Hope you had the chance to celebrate and think about all the good things that happened to you in 2017.

We have a nice surprise for you – this link is worth 1,000$ USD !*

*You don’t need to hack the website, the money is out there in the link*

We also have some new updates for you:
beVX Conference

Beyond Security with VX will have the first all offensive security conference in Hong Kong – beVX Conference.

The conference will take place at Hong Kong (we will announce the venue in the next couple of weeks)

What we will have in the conference?

  • One full day of workshop on vulnerability research and exploit development
  • One full day of lectures on vulnerability research and exploit development
  • Hack2Win eXtreme with hundreds of thousands of dollars of prizes

Stay tune for more details!

Conferences:

  • Offensivecon (Berlin, Germany, 16-17 February 2018)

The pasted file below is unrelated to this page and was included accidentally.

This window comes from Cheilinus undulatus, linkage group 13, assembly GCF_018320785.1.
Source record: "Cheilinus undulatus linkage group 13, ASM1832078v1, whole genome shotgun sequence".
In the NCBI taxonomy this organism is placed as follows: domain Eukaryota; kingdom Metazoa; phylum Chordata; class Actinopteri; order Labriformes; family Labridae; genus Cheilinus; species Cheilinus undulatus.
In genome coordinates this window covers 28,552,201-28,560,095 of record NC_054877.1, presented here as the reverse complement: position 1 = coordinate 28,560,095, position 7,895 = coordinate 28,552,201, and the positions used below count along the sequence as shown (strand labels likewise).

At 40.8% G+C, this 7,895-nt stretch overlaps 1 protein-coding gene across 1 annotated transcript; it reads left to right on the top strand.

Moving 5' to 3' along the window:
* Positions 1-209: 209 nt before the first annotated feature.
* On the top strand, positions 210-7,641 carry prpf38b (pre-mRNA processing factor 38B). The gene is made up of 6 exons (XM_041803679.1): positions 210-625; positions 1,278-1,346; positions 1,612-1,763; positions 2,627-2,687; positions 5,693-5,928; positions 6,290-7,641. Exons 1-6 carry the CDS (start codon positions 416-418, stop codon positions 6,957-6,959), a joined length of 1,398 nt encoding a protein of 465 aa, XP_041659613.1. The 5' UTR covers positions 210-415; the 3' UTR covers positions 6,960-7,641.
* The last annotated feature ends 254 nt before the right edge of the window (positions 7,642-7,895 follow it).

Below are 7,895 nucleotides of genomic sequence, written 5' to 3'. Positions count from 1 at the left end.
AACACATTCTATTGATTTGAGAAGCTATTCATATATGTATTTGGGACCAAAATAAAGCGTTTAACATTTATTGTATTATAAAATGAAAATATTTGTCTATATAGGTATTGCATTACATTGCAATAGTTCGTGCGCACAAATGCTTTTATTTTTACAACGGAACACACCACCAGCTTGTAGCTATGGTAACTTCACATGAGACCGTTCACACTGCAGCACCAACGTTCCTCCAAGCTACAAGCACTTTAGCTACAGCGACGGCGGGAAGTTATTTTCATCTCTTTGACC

• CanSecWest (Vancouver, Canada, 14-16 March 2018)
  • Nopcon (Istanbul, Turkey, 3 May 2018)

We provide free entry tickets, up to 1000$ in flights and accommodation to our security researchers community!

Also, if you plan to attend (and even if you don’t need the ticket or reimbursement) let me know so that I can look for you and say hello.

If any of you guys are interested in attending drop me an email.

We also started to look for 2018 Q2 conferences. If you know about inserting conference – email me.

Friend refer a friend program
We had a great year of 2017 with our friends program and have therefore decided to improve it and make the benefit much bigger, if you refer us a new researcher and he will start working with us on Operating systems / Mobile / Web Browsers – you will get 10,000$ USD.

For other vulnerabilities – you will get 1,000$ USD.

Once again – Happy new year!

SSD Advisory – Monstra CMS RCE

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Vulnerabilities Summary
The following advisory describes a vulnerability found in Monstra CMS.

Monstra is “a modern and lightweight Content Management System. It is Easy to install, upgrade and use.”

The vulnerability found is a remote code execution vulnerability through an arbitrary file upload mechanism.

Credit
An independent security researcher, Ishaq Mohammed, has reported this vulnerability to Beyond Security’s SecuriTeam Secure Disclosure program

Vendor response